There are some very careful phrased statements being made at the moment about EU migration into the UK. The wording is important, because there is a key different between EU migrants and EU nationals working in the UK.
This difference is the Irish. While Ireland is in the EU and Irish people can correctly be described as EU nationals, in UK law, people born in Ireland are not EU migrants.
Continue reading “EU migrants to Britain and Irish people”
Iain Duncan Smith has attempted to appeal to the Left with today’s argument that the EU and “uncontrolled immigration” has caused a downward pressure on wages. Despite being at the forefront of taking from the have nots and giving to the haves for years, he’s now blaming the EU.
Continue reading “A history lesson for Iain Duncan Smith”
The following article appeared as the foreword to Phil Mac Giolla Bháin’s book “Minority Reporter”.
There’s nothing new about anti-Irish racism. In fact, some of the language of racism in general can be found far back in Irish and British history. Gerald of Wales accompanied the anglo-Norman invaders who first subjugated Ireland to rule under the king of England in the 12th Century. He wrote, in The History and Topography of Ireland (PDF), of the native Irish:
Continue reading “The history of anti-Irish racism”
Apart from a few notable exceptions, there’s been an indefensible level of silence about the firebombing of Freedom Bookshop on Friday morning. Only one TV channel, Press TV, bothered to send a camera crew to East London. ITV, the Evening Standard and the Guardian did write stories about it, even if the latter did use the bizarre phrase about the shop that “[i]t claims to stock thousands of books, newspapers, pamphlets…” It’s a bookshop, what exactly makes a statement of easily verifiable fact a claim?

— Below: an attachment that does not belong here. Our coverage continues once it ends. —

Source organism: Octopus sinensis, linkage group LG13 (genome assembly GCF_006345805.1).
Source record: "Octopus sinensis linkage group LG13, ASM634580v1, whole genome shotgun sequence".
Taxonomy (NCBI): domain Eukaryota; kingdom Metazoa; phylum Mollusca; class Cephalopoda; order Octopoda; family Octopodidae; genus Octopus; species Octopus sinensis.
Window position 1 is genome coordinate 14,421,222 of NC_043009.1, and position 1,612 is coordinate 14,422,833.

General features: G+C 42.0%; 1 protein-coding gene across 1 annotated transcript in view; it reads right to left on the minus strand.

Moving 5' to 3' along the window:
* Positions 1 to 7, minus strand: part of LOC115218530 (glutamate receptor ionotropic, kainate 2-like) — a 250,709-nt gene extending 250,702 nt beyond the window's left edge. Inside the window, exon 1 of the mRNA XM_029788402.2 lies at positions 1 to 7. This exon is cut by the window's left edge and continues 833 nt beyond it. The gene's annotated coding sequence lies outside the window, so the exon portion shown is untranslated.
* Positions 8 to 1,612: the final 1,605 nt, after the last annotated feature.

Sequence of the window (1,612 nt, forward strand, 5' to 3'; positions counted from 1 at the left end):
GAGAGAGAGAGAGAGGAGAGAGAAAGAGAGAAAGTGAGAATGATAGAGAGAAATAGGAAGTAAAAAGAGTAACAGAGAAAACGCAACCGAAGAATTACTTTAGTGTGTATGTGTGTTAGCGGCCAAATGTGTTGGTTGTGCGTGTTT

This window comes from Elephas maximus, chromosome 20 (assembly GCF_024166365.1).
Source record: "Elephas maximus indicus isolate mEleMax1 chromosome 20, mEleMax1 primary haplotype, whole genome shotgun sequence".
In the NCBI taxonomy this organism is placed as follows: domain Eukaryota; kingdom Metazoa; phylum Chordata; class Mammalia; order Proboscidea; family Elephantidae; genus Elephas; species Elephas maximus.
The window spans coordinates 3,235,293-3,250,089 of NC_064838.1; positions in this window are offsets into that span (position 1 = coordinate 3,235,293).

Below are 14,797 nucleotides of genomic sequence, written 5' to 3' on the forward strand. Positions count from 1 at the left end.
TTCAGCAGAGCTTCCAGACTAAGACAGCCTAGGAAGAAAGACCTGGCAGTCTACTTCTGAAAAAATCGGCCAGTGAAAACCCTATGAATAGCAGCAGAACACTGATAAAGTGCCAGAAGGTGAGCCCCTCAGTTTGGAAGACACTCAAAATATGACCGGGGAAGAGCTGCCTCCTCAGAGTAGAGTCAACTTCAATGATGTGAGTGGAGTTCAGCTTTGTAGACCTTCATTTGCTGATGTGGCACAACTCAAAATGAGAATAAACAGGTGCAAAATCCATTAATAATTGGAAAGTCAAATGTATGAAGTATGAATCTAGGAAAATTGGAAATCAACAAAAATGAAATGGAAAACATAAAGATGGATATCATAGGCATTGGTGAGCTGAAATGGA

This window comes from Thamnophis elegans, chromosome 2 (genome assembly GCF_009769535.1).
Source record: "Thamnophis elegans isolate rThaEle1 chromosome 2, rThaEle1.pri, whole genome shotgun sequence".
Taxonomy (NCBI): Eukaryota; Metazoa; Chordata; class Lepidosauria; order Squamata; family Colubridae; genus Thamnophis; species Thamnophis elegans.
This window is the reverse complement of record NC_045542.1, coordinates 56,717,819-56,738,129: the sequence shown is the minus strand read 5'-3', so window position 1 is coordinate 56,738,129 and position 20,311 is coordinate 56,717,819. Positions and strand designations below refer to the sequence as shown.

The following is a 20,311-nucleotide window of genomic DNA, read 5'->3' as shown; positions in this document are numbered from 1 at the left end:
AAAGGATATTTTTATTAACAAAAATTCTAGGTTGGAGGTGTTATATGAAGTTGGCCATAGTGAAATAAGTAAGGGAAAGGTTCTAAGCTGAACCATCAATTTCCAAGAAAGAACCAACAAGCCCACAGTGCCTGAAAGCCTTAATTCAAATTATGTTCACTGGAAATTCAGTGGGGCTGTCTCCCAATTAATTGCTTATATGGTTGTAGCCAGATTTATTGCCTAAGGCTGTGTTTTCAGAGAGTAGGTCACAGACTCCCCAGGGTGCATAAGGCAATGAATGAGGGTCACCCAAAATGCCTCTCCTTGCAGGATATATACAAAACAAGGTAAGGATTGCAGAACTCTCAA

Continue reading “Media silence over Freedom firebombing – imagine if it was Waterstones”
Many years ago, I was reading Emma Goldman’s autobiography sitting beside the pool while on holidays in Greece (not necessarily everyone’s idea of relaxing, but I’m not everyone). I sat bolt upright in my sun-bed when I got to page 567 and Goldman writes of lecturing in Philadelphia. There, she writes, she met “two persons whose friendship recompensed me for the otherwise dreary experience, Harry Boland and Horace Traubel.” Harry Boland! She goes on, “Harry was an old devotee and always generously helpful in every struggle I made.”
Continue reading “A tale of two Harry Bolands”
I haven’t posted here recently as I’ve been writing a lot of stuff for other sites. Here’s the ones published so far, I’ll update as more appear:
Continue reading “Stuff elsewhere”
The Budget is out – tax cuts for the rich on top of trying to destroy the NHS, welfare cuts, tax avoidance, university fees, post-riot sentencing, hackgate, occupy evictions – the reasons to be angry go on and on and on and on. But, after the massive student demos of just over a year ago, the 26 March demonstration and the 30 November strikes, things seem to have gotten fractured. Lots of small demonstrations and actions, but what we need to do is bring everyone together and create a massive force to take down this government and scare the next.
Continue reading “All out for May Day”